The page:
I recently met a family of five who were on one of the last flights out of Kabul after the U.S. military’s 20-year presence there ended in August 2021. This couple and their three children, the youngest of whom is only five months old, had just arrived in Fort Worth after clearing security at an East Coast military facility.
It may surprise some, but the place where I met this family was at Southcliff Baptist Church in Fort Worth, where I serve as the share strategy pastor. In one month, this Muslim family went from sheltering outside of the Kabul airport to sitting in an English as a Second Language (ESL) class at a Baptist church in Texas.
Over 20 years ago, Southcliff volunteers began teaching ESL classes with only four students. Today, thousands of newcomers to America have been taught English at Southcliff. We host a variety of ministries targeted to newcomers to America, including Bible studies in Spanish, Burmese, Swahili, and Mandarin. In addition, we give seminary interns experience in cross-cultural ministry by housing them in apartments where refugees live.
A 2016 survey of pastors by Lifeway Research revealed that 86% of them felt that Christians have a responsibility to care for refugees and foreigners. However, 44% of these pastors revealed that there was a sense of fear in their congregations about refugees coming to the U.S. That may help explain why only 8% of these pastors had effectively led their churches to develop ministries to these families.
So how do church leaders bridge the gap between the belief that refugee ministry is important and the reality that so few churches have thriving newcomer ministries?
Set a personal example
Leaders must set the pace by personally engaging in ministry themselves. For example, when a pastor becomes a “family friend” to a Sudanese family through World Relief, people in the church notice. Likewise, when a church leader is seen giving driving lessons to a new Muslim friend, people ask questions.
Set a scriptural standard
Leaders rise above prejudices and politics and teach church members about God’s heart for all peoples. Being a Great Commission church means that Scripture guides our opinions of the lost, not social media or cable news.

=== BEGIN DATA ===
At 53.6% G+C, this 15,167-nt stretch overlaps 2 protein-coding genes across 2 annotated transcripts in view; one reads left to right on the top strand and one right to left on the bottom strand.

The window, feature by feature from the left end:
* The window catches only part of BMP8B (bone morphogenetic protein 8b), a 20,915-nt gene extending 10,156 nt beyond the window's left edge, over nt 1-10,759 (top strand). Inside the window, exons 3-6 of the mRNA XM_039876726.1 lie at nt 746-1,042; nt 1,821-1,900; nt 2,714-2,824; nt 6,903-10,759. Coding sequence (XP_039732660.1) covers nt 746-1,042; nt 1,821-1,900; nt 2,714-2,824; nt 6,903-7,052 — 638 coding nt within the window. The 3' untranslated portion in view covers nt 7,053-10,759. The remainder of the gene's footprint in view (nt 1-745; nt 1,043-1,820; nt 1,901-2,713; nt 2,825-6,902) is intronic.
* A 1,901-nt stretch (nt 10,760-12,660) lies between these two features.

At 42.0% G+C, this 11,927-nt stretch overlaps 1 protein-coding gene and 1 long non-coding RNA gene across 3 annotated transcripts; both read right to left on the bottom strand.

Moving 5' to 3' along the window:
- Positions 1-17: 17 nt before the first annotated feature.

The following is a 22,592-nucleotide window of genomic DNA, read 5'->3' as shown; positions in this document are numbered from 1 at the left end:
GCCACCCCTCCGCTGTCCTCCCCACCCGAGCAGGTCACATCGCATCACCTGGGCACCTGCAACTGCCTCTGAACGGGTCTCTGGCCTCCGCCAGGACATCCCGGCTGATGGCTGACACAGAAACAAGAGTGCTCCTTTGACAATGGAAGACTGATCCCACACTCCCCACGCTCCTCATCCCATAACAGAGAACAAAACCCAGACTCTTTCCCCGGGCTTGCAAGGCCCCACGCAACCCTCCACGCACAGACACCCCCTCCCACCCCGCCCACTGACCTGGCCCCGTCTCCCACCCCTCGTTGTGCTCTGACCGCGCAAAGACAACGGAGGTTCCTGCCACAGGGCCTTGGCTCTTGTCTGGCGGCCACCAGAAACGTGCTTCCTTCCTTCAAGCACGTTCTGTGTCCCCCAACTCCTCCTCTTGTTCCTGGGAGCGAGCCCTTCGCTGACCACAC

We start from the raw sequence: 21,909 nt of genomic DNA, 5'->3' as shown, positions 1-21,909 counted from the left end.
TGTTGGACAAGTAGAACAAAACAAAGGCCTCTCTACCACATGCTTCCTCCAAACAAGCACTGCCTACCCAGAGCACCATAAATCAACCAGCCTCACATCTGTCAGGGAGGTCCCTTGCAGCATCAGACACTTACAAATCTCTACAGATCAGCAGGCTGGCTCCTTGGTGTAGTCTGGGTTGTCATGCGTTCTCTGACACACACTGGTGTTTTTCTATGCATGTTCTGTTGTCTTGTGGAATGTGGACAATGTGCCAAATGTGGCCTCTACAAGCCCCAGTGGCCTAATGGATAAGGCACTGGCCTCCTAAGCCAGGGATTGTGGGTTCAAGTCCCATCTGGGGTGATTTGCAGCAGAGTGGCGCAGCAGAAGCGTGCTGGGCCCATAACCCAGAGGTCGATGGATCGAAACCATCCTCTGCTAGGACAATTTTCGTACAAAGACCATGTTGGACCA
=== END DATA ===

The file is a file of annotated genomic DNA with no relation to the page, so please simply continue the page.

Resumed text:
Say yes to relational opportunities
Church leaders see opportunities that God puts before them and say yes. When a Burmese congregation asks to meet in your building on Sunday afternoons, try to make it happen. When a refugee from Congo, who speaks broken English, applies for a custodial position at your church, look for a way to hire him. When the children’s minister asks to hold the annual Vacation Bible School at an elementary school in an immigrant neighborhood instead of the church building, say yes.
Make it a budgetary priority
Finally, churches that want to develop effective ministries to newcomers will hire staff and budget for these ministries. Do you want to know if a church values teenagers? Check out their youth ministry budget and staffing. The hard reality is that creating new programs, recruiting team members, and training people in cross-cultural evangelism takes a lot of time and attention. Churches that see missions as something that is both around the world and across the street often make this commitment a reality in their church budget and staffing.
If you would like to know more about practical ways to reach out to newcomers to America, my book, “Reaching the World Across the Street,” will be available in 2022. Feel free to email me at email@example.com.